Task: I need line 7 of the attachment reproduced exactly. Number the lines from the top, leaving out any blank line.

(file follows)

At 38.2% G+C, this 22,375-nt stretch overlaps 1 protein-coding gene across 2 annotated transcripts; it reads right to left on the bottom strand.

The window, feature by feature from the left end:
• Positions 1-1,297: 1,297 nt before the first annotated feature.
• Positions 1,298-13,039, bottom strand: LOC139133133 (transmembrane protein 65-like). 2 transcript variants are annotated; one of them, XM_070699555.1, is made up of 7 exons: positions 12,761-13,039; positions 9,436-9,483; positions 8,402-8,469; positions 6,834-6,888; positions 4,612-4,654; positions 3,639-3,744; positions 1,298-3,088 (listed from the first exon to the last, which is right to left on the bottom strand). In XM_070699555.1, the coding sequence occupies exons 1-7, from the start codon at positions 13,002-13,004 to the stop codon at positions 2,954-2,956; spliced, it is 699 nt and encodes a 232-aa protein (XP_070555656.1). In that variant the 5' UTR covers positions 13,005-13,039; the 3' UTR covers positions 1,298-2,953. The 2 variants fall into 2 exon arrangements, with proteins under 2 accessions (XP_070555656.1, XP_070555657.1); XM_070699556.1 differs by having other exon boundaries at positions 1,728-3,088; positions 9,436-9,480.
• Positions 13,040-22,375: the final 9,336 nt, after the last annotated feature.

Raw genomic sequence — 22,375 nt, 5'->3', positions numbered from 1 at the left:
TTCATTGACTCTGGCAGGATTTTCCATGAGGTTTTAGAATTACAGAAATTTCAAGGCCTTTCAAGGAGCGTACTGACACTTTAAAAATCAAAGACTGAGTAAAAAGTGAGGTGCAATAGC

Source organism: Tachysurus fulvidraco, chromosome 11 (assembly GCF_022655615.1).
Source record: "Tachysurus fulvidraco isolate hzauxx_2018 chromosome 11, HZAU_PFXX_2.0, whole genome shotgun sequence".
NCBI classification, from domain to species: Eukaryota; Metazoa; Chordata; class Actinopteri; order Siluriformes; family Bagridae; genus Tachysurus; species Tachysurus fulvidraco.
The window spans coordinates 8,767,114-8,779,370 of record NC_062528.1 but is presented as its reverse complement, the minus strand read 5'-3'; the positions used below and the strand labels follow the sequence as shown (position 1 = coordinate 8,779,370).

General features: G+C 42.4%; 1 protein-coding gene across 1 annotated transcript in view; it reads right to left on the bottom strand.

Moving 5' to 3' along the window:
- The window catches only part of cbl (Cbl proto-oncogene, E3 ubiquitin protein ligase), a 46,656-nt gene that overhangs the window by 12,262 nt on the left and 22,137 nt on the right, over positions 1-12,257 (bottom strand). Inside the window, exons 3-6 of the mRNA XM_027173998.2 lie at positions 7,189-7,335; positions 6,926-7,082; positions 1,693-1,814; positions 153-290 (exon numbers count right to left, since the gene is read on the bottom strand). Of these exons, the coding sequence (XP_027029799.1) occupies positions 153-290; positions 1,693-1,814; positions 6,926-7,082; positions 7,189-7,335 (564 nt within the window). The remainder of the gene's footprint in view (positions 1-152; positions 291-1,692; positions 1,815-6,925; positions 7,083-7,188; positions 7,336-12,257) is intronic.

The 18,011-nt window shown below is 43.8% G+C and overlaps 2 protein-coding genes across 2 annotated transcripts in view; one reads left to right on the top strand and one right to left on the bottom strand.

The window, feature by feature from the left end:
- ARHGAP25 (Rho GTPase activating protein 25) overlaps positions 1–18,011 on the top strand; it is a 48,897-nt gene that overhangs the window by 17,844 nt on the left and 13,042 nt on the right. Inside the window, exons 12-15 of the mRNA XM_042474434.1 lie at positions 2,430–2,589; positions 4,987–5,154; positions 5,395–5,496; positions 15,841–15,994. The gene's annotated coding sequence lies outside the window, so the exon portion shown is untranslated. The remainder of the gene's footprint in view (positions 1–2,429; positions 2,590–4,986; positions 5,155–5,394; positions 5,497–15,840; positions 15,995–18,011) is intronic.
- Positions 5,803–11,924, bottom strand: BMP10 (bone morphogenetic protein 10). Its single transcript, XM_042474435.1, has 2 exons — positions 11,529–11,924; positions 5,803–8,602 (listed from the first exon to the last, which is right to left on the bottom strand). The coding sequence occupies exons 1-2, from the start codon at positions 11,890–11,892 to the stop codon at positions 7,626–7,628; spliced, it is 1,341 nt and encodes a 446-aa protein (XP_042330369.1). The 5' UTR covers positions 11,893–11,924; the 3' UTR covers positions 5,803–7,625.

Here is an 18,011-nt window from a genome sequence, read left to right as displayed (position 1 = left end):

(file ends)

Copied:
TTCATTGACTCTGGCAGGATTTTCCATGAGGTTTTAGAATTACAGAAATTTCAAGGCCTTTCAAGGAGCGTACTGACACTTTAAAAATCAAAGACTGAGTAAAAAGTGAGGTGCAATAGC